Two Canadian climate-change scientists from the University of Victoria say the public reaction to their recently published commentary has missed their key message: that all forms of fossil fuels, including the oilsands and coal, must be regulated for the world to avoid dangerous global warming
Growth in Alberta's oilsands industry is only one symptom - of many - of the planet's unhealthy dependence on fossil fuels, say two Canadian climate-change scientists. Photograph by: TODD KOROL REUTERS FILE, Postmedia News
"Much of the way this has been reported is (through) a type of view that oilsands are good and coal is bad," said climate scientist Neil Swart, who co-wrote the study with fellow climatologist Andrew Weaver.
"From my perspective, that was not the point ... The point here is, we need a rapid transition to renewable (energy), and avoid committing to longterm fossil fuel use."
The commentary, published in the British scientific journal, Nature Climate Change, estimated the impact of consuming the fuel from oilsands deposits - without factoring in greenhouse gas emissions associated with extraction and production - would be far less harmful to the planet's atmosphere than consuming all of the world's coal resources.
"The conclusions of a credible climate scientist with access to good data are very different than some of the rhetoric we've heard from Hollywood celebrities of late," said Travis Davies, a spokesperson from the Canadian Association of Petroleum Producers.
"However, it clearly doesn't absolve industry from what it needs to do: (To) continue to improve environmental performance broadly, and demonstrate that improvement to Canadians and our customers ... in terms of GHG emissions, as well as water, land and tailings facilities."
Swart and Weaver also note that growth in Alberta's oilsands sector and recent debates over a major pipeline expansion project in the United States represent a symptom of the planet's unhealthy dependence on fossil fuels.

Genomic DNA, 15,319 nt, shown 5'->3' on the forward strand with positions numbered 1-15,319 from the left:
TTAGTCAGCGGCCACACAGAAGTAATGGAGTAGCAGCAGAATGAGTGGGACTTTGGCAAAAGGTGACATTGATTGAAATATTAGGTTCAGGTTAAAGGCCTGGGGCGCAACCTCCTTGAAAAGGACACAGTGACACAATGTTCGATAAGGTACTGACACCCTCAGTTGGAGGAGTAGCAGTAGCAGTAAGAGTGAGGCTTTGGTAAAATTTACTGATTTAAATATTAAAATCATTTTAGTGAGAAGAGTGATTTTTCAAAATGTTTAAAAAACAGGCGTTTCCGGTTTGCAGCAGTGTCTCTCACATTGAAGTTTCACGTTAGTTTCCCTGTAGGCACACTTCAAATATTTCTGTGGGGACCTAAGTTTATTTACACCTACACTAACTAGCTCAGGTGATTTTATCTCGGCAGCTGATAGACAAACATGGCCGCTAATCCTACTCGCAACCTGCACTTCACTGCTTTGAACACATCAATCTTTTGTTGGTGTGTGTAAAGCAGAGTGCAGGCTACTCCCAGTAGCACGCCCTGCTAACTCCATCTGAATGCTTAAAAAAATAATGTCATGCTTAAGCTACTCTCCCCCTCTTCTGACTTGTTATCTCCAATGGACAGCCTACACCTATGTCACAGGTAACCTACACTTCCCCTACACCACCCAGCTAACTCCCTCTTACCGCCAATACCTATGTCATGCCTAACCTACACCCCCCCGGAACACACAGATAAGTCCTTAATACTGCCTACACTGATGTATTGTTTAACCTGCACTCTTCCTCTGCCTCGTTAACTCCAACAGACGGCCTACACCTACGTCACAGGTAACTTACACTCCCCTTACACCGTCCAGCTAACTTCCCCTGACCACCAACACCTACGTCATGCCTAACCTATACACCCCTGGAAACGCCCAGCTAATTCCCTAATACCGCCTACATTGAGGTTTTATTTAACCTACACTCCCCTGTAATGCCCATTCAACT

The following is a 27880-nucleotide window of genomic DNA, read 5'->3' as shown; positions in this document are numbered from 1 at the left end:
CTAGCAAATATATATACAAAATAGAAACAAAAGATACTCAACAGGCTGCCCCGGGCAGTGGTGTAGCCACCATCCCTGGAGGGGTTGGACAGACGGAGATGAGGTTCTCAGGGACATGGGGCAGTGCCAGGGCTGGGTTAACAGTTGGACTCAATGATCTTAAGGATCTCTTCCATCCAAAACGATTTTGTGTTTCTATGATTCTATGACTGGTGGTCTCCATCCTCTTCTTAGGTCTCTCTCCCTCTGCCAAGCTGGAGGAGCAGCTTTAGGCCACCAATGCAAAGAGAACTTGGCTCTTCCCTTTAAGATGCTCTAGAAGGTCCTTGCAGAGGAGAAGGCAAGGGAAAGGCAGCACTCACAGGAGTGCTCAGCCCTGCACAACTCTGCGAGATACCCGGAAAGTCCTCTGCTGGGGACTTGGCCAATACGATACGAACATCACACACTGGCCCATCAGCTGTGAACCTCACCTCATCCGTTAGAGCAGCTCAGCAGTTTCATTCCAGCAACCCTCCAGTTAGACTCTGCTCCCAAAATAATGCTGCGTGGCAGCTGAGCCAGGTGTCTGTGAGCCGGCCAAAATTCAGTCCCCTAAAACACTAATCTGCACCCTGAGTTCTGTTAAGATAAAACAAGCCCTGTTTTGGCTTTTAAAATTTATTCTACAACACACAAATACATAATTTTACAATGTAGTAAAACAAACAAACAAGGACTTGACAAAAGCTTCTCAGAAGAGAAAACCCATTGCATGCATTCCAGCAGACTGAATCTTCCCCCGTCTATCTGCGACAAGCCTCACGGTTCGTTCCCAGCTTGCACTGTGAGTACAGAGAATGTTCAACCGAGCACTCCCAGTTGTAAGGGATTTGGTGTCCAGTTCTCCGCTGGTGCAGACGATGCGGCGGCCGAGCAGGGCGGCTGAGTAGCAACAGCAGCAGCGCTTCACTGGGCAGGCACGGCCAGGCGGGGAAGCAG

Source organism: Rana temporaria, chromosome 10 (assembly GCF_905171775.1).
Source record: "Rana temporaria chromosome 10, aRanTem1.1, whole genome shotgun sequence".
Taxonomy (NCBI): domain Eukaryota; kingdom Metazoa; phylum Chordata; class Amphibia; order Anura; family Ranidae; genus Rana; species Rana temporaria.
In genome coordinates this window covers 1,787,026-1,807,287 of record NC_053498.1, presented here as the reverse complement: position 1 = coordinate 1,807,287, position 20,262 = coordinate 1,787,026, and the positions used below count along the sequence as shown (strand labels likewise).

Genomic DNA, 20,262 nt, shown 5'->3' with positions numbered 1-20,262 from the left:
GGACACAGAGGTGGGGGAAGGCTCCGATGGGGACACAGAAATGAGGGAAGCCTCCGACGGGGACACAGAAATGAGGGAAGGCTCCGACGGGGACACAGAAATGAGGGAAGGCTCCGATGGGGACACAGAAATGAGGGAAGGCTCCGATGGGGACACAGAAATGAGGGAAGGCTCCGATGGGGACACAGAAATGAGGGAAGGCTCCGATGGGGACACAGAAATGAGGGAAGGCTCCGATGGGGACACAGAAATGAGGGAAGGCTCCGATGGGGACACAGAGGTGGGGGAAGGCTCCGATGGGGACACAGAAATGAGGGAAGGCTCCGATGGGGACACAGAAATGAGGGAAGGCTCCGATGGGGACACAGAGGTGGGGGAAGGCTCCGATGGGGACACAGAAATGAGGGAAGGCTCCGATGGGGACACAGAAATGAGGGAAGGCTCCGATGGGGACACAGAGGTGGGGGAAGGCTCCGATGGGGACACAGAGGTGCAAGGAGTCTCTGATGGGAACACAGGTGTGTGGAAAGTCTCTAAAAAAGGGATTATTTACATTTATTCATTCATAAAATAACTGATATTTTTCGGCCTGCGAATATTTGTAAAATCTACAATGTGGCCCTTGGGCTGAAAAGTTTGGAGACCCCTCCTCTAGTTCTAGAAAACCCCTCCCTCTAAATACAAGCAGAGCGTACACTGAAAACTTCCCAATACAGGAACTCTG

The commentary said policymakers in North America and Europe must avoid major infrastructure of this nature since they are pushing the planet dangerously close to more than 2C of average global temperatures above pre-industrial levels, which is considered to be a threshold of dramatic changes in the Earth's ecosystems.
Swart also said their estimates revealed that the relative impact of the oilsands on the climate, per unit of production, would push the average Canadian to 75 per cent of what would be considered their maximum allowable carbon dioxide footprint for an entire lifetime.
In other words, this would mean that after factoring in oilsands emissions, the average Canadian would not have much room left to consume fossil fuels for other energy needs if that person wanted to do his or her fair share of reductions when compared with citizens from other countries, Swart explained.
"If we go down this path, the amount of warming will be massive," Swart said.
Governments from around the world have agreed that scientific evidence shows that humans are causing global warming through land-use changes and the burning of fossil fuels, but that it is possible to avoid dangerous impacts of climate change by dramatically cutting levels of greenhouse gas emissions that are trapping heat in the atmosphere.